With a child who has a heart thing, as a parent, it seems more intense when they’re sick. But one day when she was in there she goes, “I prayed that I wasn’t going to have to have any more needles and God heard my prayers, and what he gave me instead was the treasure chest.” That’s where they got to pick toys. So I think children have a great way of making situations that aren’t the most desirable into something as good as possible.
– Kate, mother of Alexandra, age 8, Heart Block & Pacemaker
When Austin was four he was getting low grade fevers that just would come and go. I took him to the ER, they said it was just a virus. We went back to the ER and they thought I was crazy because it’s just a fever. And I said, “But every night he’s been getting it.” They did a blood culture, said it’s probably just a virus, and sent us home. The next night, the ER doctors called and said, “There’s something growing on the culture. We need you to bring him back in.” I said, “Okay, when?” And he said, “Now.” So we threw a bag together, got him up, and went off. We found out that he had endocarditis—an infection that settles and attaches itself in the heart. He could have died from it. He had to have six weeks of IV antibiotics which was really hard for him.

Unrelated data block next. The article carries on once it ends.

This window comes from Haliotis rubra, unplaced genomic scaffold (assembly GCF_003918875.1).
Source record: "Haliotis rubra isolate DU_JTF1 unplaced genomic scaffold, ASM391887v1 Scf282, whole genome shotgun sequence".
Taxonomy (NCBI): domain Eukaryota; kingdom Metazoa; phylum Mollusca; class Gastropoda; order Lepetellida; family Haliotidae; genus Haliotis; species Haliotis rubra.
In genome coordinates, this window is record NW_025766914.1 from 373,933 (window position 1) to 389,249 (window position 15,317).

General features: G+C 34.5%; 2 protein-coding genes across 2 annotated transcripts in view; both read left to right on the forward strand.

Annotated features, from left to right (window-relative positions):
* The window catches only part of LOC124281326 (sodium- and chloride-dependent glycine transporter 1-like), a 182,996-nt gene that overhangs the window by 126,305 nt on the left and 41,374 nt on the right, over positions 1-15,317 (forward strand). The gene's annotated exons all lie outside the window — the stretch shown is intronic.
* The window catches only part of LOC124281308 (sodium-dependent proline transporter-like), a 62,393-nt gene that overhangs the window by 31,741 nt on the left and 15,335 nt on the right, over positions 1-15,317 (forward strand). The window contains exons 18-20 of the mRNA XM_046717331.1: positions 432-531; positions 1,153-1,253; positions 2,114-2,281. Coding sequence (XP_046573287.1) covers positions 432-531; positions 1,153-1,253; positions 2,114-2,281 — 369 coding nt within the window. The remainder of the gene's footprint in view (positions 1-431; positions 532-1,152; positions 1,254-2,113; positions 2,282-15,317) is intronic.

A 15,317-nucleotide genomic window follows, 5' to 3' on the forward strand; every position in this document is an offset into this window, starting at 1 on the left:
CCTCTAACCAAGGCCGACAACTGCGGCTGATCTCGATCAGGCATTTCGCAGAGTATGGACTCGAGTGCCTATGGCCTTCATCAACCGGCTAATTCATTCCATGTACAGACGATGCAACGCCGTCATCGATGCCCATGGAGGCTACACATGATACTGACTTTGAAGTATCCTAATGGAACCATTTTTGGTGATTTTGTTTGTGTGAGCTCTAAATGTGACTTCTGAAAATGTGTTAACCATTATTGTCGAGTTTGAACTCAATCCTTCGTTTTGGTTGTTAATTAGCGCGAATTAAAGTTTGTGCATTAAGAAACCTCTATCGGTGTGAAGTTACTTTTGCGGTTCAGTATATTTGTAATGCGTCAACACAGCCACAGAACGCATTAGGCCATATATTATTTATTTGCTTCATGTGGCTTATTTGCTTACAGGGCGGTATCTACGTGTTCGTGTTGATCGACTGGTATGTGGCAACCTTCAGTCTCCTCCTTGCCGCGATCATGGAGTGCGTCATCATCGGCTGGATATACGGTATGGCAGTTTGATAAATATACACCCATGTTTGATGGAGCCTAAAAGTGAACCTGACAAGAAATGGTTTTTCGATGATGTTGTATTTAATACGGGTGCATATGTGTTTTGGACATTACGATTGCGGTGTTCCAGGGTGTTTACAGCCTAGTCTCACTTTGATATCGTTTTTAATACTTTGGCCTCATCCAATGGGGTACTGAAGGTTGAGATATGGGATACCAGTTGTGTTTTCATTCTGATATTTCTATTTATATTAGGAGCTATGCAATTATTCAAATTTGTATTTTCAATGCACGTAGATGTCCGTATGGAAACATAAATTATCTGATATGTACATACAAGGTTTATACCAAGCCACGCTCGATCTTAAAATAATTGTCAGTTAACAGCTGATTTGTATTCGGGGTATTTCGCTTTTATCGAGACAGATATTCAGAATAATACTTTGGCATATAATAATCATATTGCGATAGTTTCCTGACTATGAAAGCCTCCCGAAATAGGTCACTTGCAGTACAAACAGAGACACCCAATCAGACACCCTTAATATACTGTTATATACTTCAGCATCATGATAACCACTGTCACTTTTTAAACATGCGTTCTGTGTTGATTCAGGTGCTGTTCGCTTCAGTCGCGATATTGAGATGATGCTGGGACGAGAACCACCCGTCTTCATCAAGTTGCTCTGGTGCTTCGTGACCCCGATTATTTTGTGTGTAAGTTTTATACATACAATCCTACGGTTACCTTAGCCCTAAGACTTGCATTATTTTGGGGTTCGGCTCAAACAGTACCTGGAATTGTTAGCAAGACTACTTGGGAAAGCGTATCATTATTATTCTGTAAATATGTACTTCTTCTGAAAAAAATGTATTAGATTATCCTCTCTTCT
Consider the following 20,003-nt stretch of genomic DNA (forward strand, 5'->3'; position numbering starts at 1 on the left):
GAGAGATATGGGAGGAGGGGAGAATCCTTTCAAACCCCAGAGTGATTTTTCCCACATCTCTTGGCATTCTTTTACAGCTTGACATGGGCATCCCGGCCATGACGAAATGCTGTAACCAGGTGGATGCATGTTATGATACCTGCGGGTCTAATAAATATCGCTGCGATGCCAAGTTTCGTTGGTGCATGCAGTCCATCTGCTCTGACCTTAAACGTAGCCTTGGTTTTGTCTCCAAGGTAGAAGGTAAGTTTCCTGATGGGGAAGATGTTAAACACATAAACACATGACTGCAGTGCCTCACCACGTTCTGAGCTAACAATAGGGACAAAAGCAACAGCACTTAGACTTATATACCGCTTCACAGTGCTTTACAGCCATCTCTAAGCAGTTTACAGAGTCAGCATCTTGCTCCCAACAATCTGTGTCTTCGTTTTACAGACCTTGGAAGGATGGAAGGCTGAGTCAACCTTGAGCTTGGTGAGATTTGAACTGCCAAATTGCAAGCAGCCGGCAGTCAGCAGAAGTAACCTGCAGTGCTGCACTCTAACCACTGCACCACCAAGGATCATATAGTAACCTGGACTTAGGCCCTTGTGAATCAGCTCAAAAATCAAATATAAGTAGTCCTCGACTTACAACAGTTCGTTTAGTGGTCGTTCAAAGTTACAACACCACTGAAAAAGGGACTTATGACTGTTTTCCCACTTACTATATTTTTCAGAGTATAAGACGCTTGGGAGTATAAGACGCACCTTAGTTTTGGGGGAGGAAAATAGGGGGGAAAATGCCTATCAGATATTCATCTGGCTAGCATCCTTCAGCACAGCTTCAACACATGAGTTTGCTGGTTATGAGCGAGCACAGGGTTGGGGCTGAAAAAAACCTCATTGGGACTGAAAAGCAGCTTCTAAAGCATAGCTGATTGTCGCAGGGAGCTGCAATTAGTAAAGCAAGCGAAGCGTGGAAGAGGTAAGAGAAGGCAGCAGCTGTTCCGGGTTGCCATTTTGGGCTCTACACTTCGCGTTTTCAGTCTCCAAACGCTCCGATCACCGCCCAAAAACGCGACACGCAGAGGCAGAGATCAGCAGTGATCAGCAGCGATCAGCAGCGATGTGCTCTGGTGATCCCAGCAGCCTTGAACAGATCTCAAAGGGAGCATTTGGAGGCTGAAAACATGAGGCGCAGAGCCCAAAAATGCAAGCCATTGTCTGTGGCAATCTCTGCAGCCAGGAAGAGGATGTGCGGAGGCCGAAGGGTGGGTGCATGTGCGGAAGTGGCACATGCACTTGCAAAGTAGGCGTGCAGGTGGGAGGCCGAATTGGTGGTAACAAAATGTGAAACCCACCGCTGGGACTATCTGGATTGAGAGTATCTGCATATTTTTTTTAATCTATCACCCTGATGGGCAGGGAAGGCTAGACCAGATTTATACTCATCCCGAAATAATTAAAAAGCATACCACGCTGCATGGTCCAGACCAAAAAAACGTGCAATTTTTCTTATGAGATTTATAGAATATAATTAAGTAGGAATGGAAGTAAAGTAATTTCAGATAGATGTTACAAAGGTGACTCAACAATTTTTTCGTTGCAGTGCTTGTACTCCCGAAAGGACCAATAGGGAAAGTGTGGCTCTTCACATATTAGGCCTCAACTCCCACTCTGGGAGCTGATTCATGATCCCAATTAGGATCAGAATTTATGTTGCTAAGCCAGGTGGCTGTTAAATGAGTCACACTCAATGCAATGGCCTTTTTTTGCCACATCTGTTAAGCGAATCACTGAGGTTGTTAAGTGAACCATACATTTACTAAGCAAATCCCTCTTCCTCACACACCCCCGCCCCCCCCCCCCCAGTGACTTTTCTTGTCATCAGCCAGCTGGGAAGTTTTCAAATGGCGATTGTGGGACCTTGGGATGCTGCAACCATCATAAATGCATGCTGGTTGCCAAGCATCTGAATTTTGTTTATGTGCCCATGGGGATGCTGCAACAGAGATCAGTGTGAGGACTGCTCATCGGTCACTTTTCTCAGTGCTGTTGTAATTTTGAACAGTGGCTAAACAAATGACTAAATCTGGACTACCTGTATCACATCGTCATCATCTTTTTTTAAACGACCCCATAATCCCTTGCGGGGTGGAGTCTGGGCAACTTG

– Grace, mother of Austin, age 10, TOF
When she was about three and a half, she had pneumonia. A couple months after the pneumonia, she coughed up something that we looked at and thought, “This is really weird, what is this?” I had asked one of the EMTs that I worked with and he said, “It’s probably a mucus plug.” But when we talked about it to her cardiologist, he said “If this ever happens again, save it and let me know.” That’s when he told us about this condition called plastic bronchitis. A year or so later she did it again and then it started happening more frequently. We’re in the medical field, so science is very interesting to us. We started using a toothpick to measure it so that we could keep track of the sizes and frequency. They were becoming more and more prevalent and some of them were really hard for her to get up. That sent us back to Boston another time or two for heart caths, just trying to see if they could figure it out. It’s such a rare thing, that there wasn’t a whole lot of information on it.